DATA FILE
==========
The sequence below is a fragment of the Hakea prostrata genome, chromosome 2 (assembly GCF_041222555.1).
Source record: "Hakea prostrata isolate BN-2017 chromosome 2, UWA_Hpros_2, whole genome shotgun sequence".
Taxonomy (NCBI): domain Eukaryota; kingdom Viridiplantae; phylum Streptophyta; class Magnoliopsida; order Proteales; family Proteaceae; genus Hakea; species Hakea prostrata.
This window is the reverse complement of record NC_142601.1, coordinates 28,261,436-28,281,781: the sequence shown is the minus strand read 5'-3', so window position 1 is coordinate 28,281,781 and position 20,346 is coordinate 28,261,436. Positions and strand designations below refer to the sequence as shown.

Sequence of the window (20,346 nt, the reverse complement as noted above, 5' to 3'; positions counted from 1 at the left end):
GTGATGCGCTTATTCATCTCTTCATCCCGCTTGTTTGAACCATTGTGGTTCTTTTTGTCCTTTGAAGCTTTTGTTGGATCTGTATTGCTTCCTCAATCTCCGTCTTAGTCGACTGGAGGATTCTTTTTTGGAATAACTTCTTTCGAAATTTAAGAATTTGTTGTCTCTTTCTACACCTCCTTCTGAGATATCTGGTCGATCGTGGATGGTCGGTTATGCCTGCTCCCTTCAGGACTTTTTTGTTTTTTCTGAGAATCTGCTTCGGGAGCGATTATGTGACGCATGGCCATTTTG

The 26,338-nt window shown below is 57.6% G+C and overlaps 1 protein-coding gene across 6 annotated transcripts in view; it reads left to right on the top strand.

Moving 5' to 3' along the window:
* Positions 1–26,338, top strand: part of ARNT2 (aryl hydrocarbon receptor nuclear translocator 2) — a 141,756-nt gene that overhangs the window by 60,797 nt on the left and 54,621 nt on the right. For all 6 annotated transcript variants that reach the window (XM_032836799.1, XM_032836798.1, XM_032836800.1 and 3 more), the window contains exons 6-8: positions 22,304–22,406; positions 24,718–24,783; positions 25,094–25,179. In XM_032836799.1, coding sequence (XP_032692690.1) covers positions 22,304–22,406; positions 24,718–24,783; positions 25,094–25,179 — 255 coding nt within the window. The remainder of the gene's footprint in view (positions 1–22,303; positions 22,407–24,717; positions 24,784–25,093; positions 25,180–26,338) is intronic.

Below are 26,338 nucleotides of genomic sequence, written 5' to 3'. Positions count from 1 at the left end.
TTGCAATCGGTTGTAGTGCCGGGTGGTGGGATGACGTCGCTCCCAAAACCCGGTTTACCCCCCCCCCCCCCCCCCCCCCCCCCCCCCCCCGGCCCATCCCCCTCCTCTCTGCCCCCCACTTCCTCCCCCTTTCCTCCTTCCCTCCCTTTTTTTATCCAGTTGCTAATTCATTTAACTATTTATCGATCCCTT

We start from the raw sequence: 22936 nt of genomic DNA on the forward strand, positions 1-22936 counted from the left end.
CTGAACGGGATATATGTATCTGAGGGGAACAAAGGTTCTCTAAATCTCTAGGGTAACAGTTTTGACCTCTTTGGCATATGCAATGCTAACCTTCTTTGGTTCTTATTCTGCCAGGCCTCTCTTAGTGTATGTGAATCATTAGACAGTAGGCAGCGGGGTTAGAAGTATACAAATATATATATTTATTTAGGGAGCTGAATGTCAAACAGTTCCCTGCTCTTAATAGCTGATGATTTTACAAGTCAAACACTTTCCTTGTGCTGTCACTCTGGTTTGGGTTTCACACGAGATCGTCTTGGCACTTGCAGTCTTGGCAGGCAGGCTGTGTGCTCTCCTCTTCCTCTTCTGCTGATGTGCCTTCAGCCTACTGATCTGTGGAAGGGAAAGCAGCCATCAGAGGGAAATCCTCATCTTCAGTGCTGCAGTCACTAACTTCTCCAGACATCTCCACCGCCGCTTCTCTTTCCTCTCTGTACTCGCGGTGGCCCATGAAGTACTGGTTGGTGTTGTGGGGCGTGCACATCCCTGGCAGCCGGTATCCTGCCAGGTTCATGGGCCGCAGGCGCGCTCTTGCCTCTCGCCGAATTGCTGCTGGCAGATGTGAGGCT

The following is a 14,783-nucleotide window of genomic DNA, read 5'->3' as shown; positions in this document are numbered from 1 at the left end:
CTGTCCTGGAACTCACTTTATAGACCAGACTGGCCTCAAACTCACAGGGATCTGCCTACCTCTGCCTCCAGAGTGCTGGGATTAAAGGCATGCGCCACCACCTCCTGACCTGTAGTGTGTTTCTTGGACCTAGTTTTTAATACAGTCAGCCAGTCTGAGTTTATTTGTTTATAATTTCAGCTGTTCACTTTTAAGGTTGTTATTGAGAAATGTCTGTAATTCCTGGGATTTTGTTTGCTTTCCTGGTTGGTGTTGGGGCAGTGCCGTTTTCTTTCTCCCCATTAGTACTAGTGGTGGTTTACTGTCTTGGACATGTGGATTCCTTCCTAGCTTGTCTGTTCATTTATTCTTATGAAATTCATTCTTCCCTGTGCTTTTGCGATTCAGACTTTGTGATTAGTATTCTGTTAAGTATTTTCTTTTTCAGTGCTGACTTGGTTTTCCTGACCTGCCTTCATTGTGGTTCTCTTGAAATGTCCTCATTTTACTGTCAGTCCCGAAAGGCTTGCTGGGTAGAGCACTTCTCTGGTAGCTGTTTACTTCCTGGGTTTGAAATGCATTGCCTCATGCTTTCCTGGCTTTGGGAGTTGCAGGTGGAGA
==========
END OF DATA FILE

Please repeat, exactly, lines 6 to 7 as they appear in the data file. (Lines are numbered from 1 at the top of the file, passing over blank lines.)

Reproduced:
GTGATGCGCTTATTCATCTCTTCATCCCGCTTGTTTGAACCATTGTGGTTCTTTTTGTCCTTTGAAGCTTTTGTTGGATCTGTATTGCTTCCTCAATCTCCGTCTTAGTCGACTGGAGGATTCTTTTTTGGAATAACTTCTTTCGAAATTTAAGAATTTGTTGTCTCTTTCTACACCTCCTTCTGAGATATCTGGTCGATCGTGGATGGTCGGTTATGCCTGCTCCCTTCAGGACTTTTTTGTTTTTTCTGAGAATCTGCTTCGGGAGCGATTATGTGACGCATGGCCATTTTG

The 26,338-nt window shown below is 57.6% G+C and overlaps 1 protein-coding gene across 6 annotated transcripts in view; it reads left to right on the top strand.